Cup tie fever grips Darlington for the first time ever
The special programme for the last ever home game at Feethams carried a special feature of matches through the years.
Here, we recall Frank Tweddle's research into the 2-1 FA Cup win over Bradford Park Avenue in the second round of the FA Cup in 2011.
Header pic: The 1910-11 team
Darlington 2 Bradford Park Avenue 1
FA Cup second round - February 4th 1911
Darlington really gripped the imagination of the town with their cup run in season 1910-11 when they became one of the early giantkillers of the FA Cup.
This was in the days when there were more qualifying rounds of the FA Cup, and the Football League clubs came into the competition at the first round proper stage. Quakers, by contrast, were playing in the North Eastern League, a professional league in this area which consisted of clubs like Hartlepool, Gateshead and the reserve teams of the Football League clubs.
After winning 6-1 at Blackwell Colliery in the fifth qualifying round, Quakers pulled out a plum in the next round, at First Division Sheffield United.
It was an early example of a David v Goliath cup tie, and Darlo won at Bramall Lane with a goal from Alec Fraser, the first time a non-league club had beaten a First Division club, a feat which has been forgotten about in the sands of time.
Talk about excitement -- this was the first time that FA Cup fever had really hit town as Quakers reached the second round, the equivalent of the current fifth.
Second Division Bradford PA, sadly no longer in the Football League, were the visitors to Feethams that day and 12,030, by far the biggest crowd to watch Quakers until that time, turned up for the game.
Tickets for the half crown enclosure – or the paddock as it later became known – were sold out. Fans were everywhere. They climbed all over the Polam Lane end, where the Echo observed a “good number of them had an unpleasant experience. They had just mounted a wall at the Park end of the ground where the tenant of the adjoining property threw bucketfuls of water at them.”
The day before the game, cup tie fever gripped the town and the Echo published a list of do’s and don’ts for the fans to observe.
"Why is a cup tie footballer like a finely strung fiddle? Because the least thing puts him out.
"If you don't wish to upset the cup tie footballer's nerves, then you must be very careful what you say and do.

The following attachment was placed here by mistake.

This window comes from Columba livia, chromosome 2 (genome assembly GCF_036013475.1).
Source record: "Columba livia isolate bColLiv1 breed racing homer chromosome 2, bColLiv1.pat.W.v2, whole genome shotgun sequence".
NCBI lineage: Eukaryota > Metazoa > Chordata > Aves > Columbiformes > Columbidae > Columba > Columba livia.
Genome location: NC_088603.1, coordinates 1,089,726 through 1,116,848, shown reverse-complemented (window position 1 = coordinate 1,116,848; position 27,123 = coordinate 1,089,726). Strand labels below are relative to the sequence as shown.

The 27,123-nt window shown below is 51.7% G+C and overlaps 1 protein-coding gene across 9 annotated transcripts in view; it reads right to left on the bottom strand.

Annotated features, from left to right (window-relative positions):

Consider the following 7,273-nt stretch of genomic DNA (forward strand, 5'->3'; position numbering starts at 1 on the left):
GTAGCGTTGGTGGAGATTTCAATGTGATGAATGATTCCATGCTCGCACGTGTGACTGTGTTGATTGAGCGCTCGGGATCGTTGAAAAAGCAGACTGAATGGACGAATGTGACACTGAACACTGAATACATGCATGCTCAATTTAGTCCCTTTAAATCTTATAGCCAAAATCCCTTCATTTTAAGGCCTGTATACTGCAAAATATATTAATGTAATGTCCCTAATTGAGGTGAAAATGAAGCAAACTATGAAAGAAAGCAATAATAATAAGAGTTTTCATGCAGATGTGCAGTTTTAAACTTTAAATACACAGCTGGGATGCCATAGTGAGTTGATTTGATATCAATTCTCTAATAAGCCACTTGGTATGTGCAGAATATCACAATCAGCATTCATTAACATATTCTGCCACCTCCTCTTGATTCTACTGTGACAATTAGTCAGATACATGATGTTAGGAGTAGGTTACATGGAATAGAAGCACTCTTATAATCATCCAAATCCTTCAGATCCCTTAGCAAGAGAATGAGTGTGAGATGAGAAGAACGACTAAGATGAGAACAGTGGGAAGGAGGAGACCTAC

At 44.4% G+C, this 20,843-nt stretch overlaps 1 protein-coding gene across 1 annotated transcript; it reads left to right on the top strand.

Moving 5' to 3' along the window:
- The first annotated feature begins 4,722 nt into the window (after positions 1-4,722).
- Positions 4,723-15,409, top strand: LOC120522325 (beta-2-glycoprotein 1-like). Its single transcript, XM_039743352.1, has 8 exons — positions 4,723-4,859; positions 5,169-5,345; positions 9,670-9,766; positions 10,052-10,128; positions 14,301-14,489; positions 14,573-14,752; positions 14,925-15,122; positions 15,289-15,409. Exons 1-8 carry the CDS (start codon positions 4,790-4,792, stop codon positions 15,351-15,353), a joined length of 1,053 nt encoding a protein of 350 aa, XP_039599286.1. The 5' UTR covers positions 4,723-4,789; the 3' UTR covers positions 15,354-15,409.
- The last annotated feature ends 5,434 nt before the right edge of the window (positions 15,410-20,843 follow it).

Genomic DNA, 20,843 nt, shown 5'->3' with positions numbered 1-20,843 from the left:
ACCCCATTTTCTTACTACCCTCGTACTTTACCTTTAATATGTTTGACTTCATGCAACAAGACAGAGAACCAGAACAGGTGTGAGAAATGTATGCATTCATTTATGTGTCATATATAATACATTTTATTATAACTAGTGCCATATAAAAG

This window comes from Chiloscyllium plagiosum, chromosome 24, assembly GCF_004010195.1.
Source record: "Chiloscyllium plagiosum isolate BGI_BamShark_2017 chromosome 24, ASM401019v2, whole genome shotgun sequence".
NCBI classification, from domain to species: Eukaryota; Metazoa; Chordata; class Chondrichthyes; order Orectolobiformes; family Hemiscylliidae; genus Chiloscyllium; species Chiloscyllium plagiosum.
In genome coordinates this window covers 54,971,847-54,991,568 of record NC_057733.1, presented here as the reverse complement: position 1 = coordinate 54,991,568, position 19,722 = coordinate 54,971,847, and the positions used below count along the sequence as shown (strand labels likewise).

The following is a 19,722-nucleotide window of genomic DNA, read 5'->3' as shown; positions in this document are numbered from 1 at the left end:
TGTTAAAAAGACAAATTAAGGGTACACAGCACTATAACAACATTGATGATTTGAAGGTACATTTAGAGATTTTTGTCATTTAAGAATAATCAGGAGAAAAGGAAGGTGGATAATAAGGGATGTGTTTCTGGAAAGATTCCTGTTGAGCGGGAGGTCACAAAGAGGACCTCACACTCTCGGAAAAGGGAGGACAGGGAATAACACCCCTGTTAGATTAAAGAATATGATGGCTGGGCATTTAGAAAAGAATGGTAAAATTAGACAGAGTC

"Don't bombard him with questions. Don’t ask them how they are. Don’t ask them how other members of the team are. Don’t offer to stand them drinks.
“Don’t pat their muscles, and above all, don’t ask them who is going to win.”
The Echo also interviewed two of the players, a rarity for the press in those days. “Bradford will find us a tough nut to crack,” said half back Dave Taylor.
“No team in the country is too fast for us,” said centre half Jimmy Bannister.
Quakers made it hard for themselves, by going behind early on. Bradford’s Thackeray scoring with an “oblique ball” after a mistake by Bannister.
But Quakers raised themselves for the second half. “Like a bolt of lightning they took up the attack,” said the Echo, “and before the crowd settled down, Alec Fraser had equalised from a corner.
“The success acted a like a fuse to a cracker, and it was a means of putting fresh rigour into the Darlington players.”
Quakers scored the winner near the end. “Denham worked a clever opening, and Cornock running at great speed, got past the two backs. Just as the Bradford custodian rushed out, Cornock shot into the net.
“There was only a short time to go and the spectators went almost into hysterics with excitement.”
It was a magnificent win to put Quakers into the last sixteen of the competition, the old third round.
The Echo said; “No one who did not see the game can appreciate the true merit of Quakers’ performance. In the second half, the Bradford men were simply outplayed, Darlington were faster, fresher and more enterprising.”
Sadly, the run ended in the next round when Quakers were beaten 3-0 at home by Swindon Town.
The Darlington team was;
Brebner, Jackson, Taylor, Hanlon, Bannister, Hisbent, Donnelly, Fraser, Denham, Cornock, Dodds.